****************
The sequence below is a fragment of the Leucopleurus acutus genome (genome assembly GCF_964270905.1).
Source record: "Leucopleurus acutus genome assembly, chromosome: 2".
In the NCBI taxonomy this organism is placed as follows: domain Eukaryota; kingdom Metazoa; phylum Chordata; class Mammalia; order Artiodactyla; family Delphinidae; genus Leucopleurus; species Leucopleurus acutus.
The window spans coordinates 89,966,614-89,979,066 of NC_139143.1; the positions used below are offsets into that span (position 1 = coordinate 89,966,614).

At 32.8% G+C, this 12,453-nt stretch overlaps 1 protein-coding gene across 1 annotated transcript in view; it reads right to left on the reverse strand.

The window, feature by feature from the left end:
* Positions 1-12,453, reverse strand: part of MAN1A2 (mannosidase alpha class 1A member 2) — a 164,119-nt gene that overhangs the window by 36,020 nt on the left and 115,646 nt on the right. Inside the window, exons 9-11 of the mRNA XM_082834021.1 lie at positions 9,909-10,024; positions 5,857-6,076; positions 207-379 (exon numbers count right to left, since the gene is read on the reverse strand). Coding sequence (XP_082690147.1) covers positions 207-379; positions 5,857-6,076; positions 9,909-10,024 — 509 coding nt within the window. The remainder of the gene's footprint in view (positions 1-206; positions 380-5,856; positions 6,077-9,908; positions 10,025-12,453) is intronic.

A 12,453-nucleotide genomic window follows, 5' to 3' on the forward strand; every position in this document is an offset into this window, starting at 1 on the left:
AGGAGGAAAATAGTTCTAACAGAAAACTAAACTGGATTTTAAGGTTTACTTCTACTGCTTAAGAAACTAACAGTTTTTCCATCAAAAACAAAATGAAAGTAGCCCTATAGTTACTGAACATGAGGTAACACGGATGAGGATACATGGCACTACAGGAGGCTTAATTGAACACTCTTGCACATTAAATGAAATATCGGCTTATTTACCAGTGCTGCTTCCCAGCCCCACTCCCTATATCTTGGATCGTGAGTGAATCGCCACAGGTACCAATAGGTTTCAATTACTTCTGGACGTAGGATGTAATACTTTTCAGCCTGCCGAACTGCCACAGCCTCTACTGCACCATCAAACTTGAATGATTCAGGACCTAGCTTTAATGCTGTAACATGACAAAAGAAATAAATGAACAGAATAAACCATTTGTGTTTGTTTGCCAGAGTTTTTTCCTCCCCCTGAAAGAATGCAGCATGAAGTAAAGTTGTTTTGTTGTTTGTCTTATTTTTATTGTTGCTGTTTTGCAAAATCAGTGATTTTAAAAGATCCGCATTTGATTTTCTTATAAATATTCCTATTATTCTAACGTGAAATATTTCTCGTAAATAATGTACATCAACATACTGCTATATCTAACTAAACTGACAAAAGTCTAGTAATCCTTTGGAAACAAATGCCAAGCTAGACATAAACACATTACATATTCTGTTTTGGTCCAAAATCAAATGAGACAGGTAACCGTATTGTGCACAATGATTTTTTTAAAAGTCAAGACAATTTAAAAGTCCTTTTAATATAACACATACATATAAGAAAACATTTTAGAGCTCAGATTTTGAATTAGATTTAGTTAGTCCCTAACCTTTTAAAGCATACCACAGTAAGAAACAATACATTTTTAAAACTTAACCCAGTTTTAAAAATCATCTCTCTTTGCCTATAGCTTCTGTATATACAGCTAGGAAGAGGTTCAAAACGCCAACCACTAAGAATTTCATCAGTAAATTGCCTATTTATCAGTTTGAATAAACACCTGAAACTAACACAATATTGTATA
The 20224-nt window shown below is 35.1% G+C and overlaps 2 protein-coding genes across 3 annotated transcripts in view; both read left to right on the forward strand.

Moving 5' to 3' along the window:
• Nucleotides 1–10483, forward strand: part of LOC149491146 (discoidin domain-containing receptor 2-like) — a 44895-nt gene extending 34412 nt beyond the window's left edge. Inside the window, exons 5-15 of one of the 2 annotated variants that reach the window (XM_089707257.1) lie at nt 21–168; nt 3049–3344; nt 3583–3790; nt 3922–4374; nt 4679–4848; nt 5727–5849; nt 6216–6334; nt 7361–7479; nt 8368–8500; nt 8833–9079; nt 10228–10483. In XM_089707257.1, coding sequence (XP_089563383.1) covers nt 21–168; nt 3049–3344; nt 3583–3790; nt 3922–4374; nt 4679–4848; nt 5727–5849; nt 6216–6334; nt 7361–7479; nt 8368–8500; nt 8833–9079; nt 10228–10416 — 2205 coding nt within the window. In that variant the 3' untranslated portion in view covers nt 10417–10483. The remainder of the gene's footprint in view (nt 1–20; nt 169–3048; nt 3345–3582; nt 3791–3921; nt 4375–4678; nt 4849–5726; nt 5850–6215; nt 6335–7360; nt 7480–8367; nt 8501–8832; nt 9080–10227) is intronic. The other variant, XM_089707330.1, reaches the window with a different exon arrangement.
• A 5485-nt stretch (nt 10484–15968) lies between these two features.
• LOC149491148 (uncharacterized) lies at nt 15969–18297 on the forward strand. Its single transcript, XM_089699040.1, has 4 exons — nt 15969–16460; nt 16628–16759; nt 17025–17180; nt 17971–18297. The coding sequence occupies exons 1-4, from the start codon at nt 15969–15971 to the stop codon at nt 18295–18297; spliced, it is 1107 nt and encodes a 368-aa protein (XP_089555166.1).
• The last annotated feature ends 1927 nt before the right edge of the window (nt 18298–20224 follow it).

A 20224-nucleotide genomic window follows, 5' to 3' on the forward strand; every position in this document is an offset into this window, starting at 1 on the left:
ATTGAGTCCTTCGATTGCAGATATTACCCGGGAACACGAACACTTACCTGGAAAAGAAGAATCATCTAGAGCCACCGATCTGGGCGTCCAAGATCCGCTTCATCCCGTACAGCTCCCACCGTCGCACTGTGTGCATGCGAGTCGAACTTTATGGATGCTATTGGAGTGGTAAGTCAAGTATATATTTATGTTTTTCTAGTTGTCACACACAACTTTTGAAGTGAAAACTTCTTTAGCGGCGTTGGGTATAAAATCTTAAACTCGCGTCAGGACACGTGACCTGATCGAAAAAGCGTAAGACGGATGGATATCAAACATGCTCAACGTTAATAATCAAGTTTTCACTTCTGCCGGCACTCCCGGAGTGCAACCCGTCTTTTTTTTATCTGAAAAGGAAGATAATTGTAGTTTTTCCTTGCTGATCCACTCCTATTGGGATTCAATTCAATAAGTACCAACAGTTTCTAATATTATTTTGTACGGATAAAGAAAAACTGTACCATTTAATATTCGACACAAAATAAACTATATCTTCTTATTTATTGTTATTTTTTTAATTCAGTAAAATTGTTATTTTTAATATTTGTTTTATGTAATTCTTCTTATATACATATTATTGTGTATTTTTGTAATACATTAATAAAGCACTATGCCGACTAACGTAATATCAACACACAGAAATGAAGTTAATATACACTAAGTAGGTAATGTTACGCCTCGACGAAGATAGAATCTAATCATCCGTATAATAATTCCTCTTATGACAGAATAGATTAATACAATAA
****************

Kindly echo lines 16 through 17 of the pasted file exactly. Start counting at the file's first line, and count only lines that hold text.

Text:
A 20224-nucleotide genomic window follows, 5' to 3' on the forward strand; every position in this document is an offset into this window, starting at 1 on the left:
ATTGAGTCCTTCGATTGCAGATATTACCCGGGAACACGAACACTTACCTGGAAAAGAAGAATCATCTAGAGCCACCGATCTGGGCGTCCAAGATCCGCTTCATCCCGTACAGCTCCCACCGTCGCACTGTGTGCATGCGAGTCGAACTTTATGGATGCTATTGGAGTGGTAAGTCAAGTATATATTTATGTTTTTCTAGTTGTCACACACAACTTTTGAAGTGAAAACTTCTTTAGCGGCGTTGGGTATAAAATCTTAAACTCGCGTCAGGACACGTGACCTGATCGAAAAAGCGTAAGACGGATGGATATCAAACATGCTCAACGTTAATAATCAAGTTTTCACTTCTGCCGGCACTCCCGGAGTGCAACCCGTCTTTTTTTTATCTGAAAAGGAAGATAATTGTAGTTTTTCCTTGCTGATCCACTCCTATTGGGATTCAATTCAATAAGTACCAACAGTTTCTAATATTATTTTGTACGGATAAAGAAAAACTGTACCATTTAATATTCGACACAAAATAAACTATATCTTCTTATTTATTGTTATTTTTTTAATTCAGTAAAATTGTTATTTTTAATATTTGTTTTATGTAATTCTTCTTATATACATATTATTGTGTATTTTTGTAATACATTAATAAAGCACTATGCCGACTAACGTAATATCAACACACAGAAATGAAGTTAATATACACTAAGTAGGTAATGTTACGCCTCGACGAAGATAGAATCTAATCATCCGTATAATAATTCCTCTTATGACAGAATAGATTAATACAATAA